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United States. Office of Indian Affairs / Annual report of the Commissioner of Indian Affairs, for the year 1857
([1857])

New York agency,   pp. 20-26 PDF (2.8 MB)


Page 20

20 
INDIANS IN NEW YORK. 
No. 1. 
NEW YORK AGENCY. 
OFFICE NiEW YORK INDIAN AGENCY, 
Randolph, September 30, 1857. 
DEAR Sir: Since my last annual report there has not been any 
material change in the condition of the New York Indians. The 
continued efforts of philanthropic individuals and societies, as well as
the liberal appropriations of the State of New York and the Indian 
department, for the education of the young, are all having their 
influence in civilizing and christianizing the Indian tribes who still 
linger in New York, while the ancient manners, habits, and customs 
of the red men are rapidly disappearing, as they have now (from 
necessity) left the forest and chase for agricultural and mechanical 
pursuits to obtain a living. The Allegany Indian reservation is a 
strip of land, one mile wide and forty miles long, on the Allegany 
river, and the lines are made with all the crooks and angles of the 
stream, with the intention, as far as possible, to have one-half of the 
reservation on each side of the centre of the river. This reservation 
is in an extensive lumber country, and has exerted an unfavorable 
influence on the Indians residing on it. Their timber has always 
been a capital on which they could draw for temporary relief, and has 
enabled them to live without becoming thorough farmers, and the 
result is, they are behind all the other Indian reservations in this 
State in obtaining comfortable houses and farms. This timber is fast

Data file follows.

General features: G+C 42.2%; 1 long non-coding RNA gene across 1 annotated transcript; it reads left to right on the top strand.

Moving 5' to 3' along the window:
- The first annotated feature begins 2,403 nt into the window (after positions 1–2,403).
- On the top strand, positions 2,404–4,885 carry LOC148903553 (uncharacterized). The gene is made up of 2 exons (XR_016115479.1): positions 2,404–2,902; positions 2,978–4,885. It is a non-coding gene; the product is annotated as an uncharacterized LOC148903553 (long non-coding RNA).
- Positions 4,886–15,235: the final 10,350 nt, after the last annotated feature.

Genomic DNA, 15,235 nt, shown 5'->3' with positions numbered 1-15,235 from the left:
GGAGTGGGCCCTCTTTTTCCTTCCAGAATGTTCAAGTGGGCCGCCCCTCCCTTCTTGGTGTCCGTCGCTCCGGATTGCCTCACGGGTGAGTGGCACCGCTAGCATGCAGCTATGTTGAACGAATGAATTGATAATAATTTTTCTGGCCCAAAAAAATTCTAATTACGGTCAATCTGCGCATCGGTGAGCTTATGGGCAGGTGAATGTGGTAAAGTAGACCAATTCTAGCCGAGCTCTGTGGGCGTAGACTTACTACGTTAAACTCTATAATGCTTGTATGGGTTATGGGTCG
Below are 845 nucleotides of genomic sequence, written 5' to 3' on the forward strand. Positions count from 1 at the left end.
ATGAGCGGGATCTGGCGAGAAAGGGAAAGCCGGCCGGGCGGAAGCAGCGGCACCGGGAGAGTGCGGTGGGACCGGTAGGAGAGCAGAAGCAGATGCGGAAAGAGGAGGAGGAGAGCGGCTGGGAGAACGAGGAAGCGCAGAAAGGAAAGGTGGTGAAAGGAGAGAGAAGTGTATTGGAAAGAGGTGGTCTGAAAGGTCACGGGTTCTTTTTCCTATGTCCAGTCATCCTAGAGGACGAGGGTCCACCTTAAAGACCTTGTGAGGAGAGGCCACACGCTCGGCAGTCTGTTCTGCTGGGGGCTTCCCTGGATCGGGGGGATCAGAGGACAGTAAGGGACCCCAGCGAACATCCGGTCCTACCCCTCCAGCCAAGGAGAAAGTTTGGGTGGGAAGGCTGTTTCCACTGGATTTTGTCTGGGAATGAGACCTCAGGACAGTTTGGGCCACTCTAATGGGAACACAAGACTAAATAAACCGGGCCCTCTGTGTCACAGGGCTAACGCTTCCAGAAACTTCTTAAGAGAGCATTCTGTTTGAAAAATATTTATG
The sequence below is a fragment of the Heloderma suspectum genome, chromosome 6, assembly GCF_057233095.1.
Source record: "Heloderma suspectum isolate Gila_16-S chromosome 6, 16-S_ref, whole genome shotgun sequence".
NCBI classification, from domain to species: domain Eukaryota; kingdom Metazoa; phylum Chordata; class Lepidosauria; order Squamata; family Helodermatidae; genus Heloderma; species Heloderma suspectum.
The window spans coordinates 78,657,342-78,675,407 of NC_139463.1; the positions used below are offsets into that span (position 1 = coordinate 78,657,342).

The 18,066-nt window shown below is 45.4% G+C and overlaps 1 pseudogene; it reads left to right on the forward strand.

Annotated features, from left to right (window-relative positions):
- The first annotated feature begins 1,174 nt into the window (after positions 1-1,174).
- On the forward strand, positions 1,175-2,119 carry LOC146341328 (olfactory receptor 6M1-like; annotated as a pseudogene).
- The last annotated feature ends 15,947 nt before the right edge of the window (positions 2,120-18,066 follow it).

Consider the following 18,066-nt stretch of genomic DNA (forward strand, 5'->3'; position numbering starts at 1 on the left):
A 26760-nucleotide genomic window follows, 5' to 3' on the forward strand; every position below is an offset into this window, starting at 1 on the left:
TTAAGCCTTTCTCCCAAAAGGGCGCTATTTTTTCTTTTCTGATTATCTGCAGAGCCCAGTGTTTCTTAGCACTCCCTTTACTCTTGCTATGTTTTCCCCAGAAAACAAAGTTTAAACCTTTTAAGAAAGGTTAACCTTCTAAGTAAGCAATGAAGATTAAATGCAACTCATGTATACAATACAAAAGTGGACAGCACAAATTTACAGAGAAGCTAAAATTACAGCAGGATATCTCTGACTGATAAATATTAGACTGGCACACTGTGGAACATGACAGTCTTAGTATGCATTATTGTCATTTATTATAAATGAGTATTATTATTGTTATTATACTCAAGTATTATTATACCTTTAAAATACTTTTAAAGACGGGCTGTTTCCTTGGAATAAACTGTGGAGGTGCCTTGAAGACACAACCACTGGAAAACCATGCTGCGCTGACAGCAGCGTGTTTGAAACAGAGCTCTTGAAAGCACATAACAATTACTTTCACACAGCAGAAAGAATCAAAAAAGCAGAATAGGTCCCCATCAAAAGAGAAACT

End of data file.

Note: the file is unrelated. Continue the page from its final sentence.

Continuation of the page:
disappearing and will soon be gone, when these Indians will be com- 
pelled to depend on agricultural pursuits for a living; when this time 
arrives, the friend of the Indians may look for a more rapid advance- 
ment in civilization and comforts around their homes. There have 
been five schools on this reservation for the past year; three of these 
schools were supported by the State of New York, one by a Society of 
Friends from Philadelphia, and one by the American Board of Mis- 
sions. The average time taught was six months, and the average 
attendance of scholars at all the schools was eighty-one. There are 
two churches on this reservation, with one hundred communicants. 
The Cattaraugus reservation is located in a fine agricultural district, 
and the Indians on this reservation are wholly dependent on agricul- 
ture and mechanical industry for a living, and are making fine im- 
provements and living very comfortably. On this reservation there 
have been taught six schools during the past year, supported wholly 
by the State of New York. The average time taught during the year 
was nine months-the average attendance one hundred and seventy- 
five scholars. They have two churches on this reservation-one a 
Presbyterian, with one hundred and twenty-five communicants, who 
have just completed a fine church at an expense of $4,000; the other 
church a Methodist, with fifty communicants ; they have a fine church, 
which was dedicated about one year since. 
The Thomas asylum for orphan and destitute Indian children ap- 
pears to be in a prosperous condition, and has, during the past year, 


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